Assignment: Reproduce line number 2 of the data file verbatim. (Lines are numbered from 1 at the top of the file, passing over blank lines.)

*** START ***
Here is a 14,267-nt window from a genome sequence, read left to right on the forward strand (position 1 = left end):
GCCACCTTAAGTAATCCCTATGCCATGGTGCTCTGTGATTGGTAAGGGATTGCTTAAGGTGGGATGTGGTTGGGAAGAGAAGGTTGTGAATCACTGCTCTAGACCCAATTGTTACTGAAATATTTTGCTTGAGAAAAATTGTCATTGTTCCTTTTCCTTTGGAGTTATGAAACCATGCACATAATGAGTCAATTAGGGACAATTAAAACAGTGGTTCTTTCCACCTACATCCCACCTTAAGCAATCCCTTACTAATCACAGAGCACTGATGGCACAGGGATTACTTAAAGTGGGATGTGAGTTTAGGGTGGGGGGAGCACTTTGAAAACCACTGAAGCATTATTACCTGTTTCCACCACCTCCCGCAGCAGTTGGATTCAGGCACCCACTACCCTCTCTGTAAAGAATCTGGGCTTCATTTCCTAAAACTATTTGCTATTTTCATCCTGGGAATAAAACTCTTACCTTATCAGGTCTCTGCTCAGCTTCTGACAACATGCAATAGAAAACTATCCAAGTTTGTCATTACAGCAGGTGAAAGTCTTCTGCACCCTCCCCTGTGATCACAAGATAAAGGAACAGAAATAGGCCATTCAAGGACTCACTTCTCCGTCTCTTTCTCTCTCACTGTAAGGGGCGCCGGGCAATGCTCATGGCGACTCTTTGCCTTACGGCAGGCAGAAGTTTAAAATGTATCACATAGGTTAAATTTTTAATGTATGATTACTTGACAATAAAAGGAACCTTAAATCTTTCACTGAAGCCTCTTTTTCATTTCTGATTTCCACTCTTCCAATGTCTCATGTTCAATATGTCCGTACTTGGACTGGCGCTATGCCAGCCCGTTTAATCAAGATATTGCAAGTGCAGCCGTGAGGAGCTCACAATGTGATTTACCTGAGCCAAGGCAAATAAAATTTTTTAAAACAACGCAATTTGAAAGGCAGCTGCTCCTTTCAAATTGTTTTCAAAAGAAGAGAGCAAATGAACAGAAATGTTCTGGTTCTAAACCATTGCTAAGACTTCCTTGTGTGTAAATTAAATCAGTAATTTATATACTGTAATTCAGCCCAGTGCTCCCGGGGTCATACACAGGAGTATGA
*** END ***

GCCACCTTAAGTAATCCCTATGCCATGGTGCTCTGTGATTGGTAAGGGATTGCTTAAGGTGGGATGTGGTTGGGAAGAGAAGGTTGTGAATCACTGCTCTAGACCCAATTGTTACTGAAATATTTTGCTTGAGAAAAATTGTCATTGTTCCTTTTCCTTTGGAGTTATGAAACCATGCACATAATGAGTCAATTAGGGACAATTAAAACAGTGGTTCTTTCCACCTACATCCCACCTTAAGCAATCCCTTACTAATCACAGAGCACTGATGGCACAGGGATTACTTAAAGTGGGATGTGAGTTTAGGGTGGGGGGAGCACTTTGAAAACCACTGAAGCATTATTACCTGTTTCCACCACCTCCCGCAGCAGTTGGATTCAGGCACCCACTACCCTCTCTGTAAAGAATCTGGGCTTCATTTCCTAAAACTATTTGCTATTTTCATCCTGGGAATAAAACTCTTACCTTATCAGGTCTCTGCTCAGCTTCTGACAACATGCAATAGAAAACTATCCAAGTTTGTCATTACAGCAGGTGAAAGTCTTCTGCACCCTCCCCTGTGATCACAAGATAAAGGAACAGAAATAGGCCATTCAAGGACTCACTTCTCCGTCTCTTTCTCTCTCACTGTAAGGGGCGCCGGGCAATGCTCATGGCGACTCTTTGCCTTACGGCAGGCAGAAGTTTAAAATGTATCACATAGGTTAAATTTTTAATGTATGATTACTTGACAATAAAAGGAACCTTAAATCTTTCACTGAAGCCTCTTTTTCATTTCTGATTTCCACTCTTCCAATGTCTCATGTTCAATATGTCCGTACTTGGACTGGCGCTATGCCAGCCCGTTTAATCAAGATATTGCAAGTGCAGCCGTGAGGAGCTCACAATGTGATTTACCTGAGCCAAGGCAAATAAAATTTTTTAAAACAACGCAATTTGAAAGGCAGCTGCTCCTTTCAAATTGTTTTCAAAAGAAGAGAGCAAATGAACAGAAATGTTCTGGTTCTAAACCATTGCTAAGACTTCCTTGTGTGTAAATTAAATCAGTAATTTATATACTGTAATTCAGCCCAGTGCTCCCGGGGTCATACACAGGAGTATGA